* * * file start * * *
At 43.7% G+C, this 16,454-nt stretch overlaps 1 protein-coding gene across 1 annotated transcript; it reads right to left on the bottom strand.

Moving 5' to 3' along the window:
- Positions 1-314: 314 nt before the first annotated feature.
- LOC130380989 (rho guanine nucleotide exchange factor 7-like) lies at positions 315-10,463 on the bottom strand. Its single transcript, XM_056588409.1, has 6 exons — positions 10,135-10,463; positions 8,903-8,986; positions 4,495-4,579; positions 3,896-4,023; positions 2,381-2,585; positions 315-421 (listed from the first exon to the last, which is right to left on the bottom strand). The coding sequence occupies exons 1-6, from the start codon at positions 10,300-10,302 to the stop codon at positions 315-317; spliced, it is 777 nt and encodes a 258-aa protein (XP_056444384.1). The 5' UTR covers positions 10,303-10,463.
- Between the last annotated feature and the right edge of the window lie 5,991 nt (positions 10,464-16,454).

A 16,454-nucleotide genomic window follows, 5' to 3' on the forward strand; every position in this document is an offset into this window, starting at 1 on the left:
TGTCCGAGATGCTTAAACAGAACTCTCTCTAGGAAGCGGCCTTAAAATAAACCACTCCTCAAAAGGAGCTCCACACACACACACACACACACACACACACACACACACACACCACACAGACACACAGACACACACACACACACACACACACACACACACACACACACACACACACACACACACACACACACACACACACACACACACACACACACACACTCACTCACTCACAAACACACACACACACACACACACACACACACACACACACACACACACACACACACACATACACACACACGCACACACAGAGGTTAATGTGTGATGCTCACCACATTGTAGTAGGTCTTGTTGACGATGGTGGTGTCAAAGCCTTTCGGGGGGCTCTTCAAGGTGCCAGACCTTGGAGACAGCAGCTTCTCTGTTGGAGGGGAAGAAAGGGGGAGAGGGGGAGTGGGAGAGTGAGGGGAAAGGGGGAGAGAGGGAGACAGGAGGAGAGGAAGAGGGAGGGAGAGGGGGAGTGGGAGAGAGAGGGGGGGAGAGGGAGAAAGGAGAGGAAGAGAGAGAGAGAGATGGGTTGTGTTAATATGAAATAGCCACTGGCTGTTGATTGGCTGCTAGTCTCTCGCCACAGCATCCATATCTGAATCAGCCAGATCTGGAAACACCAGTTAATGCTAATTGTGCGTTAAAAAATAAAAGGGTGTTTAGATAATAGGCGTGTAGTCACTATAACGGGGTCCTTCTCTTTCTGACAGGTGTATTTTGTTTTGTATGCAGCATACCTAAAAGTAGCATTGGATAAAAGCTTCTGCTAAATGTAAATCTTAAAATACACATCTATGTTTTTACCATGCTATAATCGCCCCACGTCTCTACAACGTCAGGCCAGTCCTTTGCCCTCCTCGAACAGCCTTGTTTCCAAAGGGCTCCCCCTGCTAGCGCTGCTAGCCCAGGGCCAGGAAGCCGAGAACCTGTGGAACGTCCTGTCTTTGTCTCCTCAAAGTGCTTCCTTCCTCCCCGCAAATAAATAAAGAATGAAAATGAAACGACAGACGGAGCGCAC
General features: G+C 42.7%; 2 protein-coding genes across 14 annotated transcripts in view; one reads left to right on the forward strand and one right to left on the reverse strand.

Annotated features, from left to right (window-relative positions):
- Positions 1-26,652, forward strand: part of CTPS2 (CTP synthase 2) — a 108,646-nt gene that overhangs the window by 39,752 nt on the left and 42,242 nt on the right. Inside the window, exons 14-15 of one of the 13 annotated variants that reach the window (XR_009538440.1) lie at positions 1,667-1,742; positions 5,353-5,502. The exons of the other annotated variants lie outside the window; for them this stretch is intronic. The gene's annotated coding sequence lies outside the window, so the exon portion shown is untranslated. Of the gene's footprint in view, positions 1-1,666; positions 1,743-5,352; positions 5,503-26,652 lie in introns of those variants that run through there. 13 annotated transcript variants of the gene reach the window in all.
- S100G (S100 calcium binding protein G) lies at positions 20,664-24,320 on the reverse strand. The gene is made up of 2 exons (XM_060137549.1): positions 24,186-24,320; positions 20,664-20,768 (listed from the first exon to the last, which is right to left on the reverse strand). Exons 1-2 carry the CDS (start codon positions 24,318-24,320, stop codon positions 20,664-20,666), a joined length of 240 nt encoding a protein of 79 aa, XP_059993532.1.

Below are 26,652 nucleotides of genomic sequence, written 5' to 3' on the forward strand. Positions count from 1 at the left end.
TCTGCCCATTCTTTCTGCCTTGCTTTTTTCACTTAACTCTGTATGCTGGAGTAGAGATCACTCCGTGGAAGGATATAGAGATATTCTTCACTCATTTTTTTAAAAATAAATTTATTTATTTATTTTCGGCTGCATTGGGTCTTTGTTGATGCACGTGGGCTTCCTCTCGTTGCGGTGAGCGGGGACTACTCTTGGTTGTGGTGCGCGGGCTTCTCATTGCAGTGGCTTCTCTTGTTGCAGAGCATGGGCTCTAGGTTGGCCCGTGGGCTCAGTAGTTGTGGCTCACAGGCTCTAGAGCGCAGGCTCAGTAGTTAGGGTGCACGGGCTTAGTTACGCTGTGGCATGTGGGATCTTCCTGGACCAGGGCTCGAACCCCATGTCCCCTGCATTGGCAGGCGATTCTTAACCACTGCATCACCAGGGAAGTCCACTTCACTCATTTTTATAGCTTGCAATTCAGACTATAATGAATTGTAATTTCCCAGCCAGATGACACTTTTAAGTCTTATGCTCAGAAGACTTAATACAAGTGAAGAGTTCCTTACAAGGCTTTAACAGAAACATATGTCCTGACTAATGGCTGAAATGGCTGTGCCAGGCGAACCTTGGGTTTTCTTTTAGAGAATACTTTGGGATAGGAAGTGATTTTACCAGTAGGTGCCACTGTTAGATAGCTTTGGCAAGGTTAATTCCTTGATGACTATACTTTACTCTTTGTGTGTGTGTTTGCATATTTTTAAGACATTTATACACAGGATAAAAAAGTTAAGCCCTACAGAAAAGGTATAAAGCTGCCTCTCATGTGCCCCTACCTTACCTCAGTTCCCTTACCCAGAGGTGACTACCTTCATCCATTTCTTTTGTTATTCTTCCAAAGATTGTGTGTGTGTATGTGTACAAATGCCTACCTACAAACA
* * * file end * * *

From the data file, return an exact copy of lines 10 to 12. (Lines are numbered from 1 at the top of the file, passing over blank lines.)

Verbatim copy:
- Positions 1-26,652, forward strand: part of CTPS2 (CTP synthase 2) — a 108,646-nt gene that overhangs the window by 39,752 nt on the left and 42,242 nt on the right. Inside the window, exons 14-15 of one of the 13 annotated variants that reach the window (XR_009538440.1) lie at positions 1,667-1,742; positions 5,353-5,502. The exons of the other annotated variants lie outside the window; for them this stretch is intronic. The gene's annotated coding sequence lies outside the window, so the exon portion shown is untranslated. Of the gene's footprint in view, positions 1-1,666; positions 1,743-5,352; positions 5,503-26,652 lie in introns of those variants that run through there. 13 annotated transcript variants of the gene reach the window in all.
- S100G (S100 calcium binding protein G) lies at positions 20,664-24,320 on the reverse strand. The gene is made up of 2 exons (XM_060137549.1): positions 24,186-24,320; positions 20,664-20,768 (listed from the first exon to the last, which is right to left on the reverse strand). Exons 1-2 carry the CDS (start codon positions 24,318-24,320, stop codon positions 20,664-20,666), a joined length of 240 nt encoding a protein of 79 aa, XP_059993532.1.

Below are 26,652 nucleotides of genomic sequence, written 5' to 3' on the forward strand. Positions count from 1 at the left end.